It was Pride that Changed Angels into Devils
I worked hard in 2015 to get where I am today. It is rare for me to say, but I can honestly admit: I am proud of myself. Being the first woman to achieve the Devil’s Double, I realized there is a difference between saying we pushed beyond limits and actually doing it. When someone says they pushed their limits, it is not always true. Often they only worked very hard, felt a lot of discomfort, and then vocalized it. When you truly push your limits, you don’t brag about it. You often don’t say anything. There is only a quiet satisfaction. You become an upgraded version of yourself happy to push the new horizons of pain. You cross the valley of death in an unassuming humility. Living examples of the warriors who throw off the veil of hubris and bare themselves to the quiet pain of greatness are the Survival Run finishers: Paul, Dylan, Johnson, Arian, and Curtis. They are proof the real challenge is with yourself; a place where you have to be willing to pass the point of no return.
No One Expects an Angel to Set the World on Fire
People asked me how do you prepare for the Devil’s Double? It’s all about: Body. Mind. Spirit. First, you must bring your fitness to its highest level addressing endurance, strength, and speed. After that, you must train the mind. Expect to do twice as much training mentally as you did physically. Finally, you must test the spirit. You have rough up your soul and batter your emotions in order to gain the experience and wisdom needed to be 100% responsible for yourself - no matter the circumstances (i.e., dehydration, sleep deprivation, injury, boredom, loneliness, and a lot of imposed constraints). You must accept that local kids might innocently misplace marking and you may get lost. You must accept that your live chicken might be very unhappy at moments. You must accept that being 5’2’ 120lbs will be to your disadvantage when you have to carry a bucket close to your own body weight. You must accept that a strap on your backpack will break only 2 hours into the race. You must accept that rules can change along the course for runner’s safety. You must accept that you’ll lose time for making bad decisions. All are challenges of the body, mind, and spirit, but one must Adapt or die, because If [you] get lost, hurt or die, it’s [your] own damn fault.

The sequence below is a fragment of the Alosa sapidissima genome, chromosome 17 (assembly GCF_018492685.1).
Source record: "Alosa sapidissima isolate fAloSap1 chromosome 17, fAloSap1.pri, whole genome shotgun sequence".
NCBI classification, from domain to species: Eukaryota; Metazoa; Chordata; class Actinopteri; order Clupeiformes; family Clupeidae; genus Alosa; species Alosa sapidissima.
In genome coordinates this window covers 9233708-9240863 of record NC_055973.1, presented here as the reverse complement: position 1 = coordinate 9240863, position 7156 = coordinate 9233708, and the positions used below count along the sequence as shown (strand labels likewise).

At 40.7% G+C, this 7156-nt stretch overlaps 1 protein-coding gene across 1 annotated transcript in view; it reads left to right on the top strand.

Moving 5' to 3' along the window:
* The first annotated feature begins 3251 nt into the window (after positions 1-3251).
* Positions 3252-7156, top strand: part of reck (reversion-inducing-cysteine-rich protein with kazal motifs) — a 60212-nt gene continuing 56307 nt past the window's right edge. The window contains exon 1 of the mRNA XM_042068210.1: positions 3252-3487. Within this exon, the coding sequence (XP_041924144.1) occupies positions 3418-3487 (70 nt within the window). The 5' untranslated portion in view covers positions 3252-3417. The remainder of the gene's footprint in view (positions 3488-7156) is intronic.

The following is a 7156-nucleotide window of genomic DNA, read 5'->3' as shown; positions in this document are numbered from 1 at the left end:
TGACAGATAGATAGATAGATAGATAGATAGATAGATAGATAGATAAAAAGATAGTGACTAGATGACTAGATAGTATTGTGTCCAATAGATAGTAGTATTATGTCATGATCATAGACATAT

I love to share my experiences, so that it can contribute to people finding and achieving goals in their own lives. My mission is to keep hope alive for people to accomplish their dreams. As a speaker, I’d be happy to go visit your enterprise, running groups, or students. I am sherpa of dreams - let me help you conquer yours.
Speak the Truth and Shame the Devil
I love a good challenge. And the truth is, one adventure’s finish line is nothing more than the starting line of the next. So, what is next for me? I will be running the Endurance Society’s Infinitus 888k in May. This is an open invitation for all to join me for one of the six Infinitus distances offered. If you would like to be part of my team as a sponsor, researcher, writer, or videographer, please contact me. It would be amazing to document the progression of this 10-day event of non-stop running! How much food will I ingest? How mad at me will my feet become? Which emotions will I experience?
My love for adventure stems from a need to learn about myself and the world around me. I am working on amazing projects for 2016 to include locations like Oman, Scotland and Hawaii. I am at a point in several of these projects where I would like to create teams of like-minded people to share in the adventure - people who believe in what I believe in. If you believe you are that type of person, enter an epic journey with me. Who knows where can we go or what can we create together.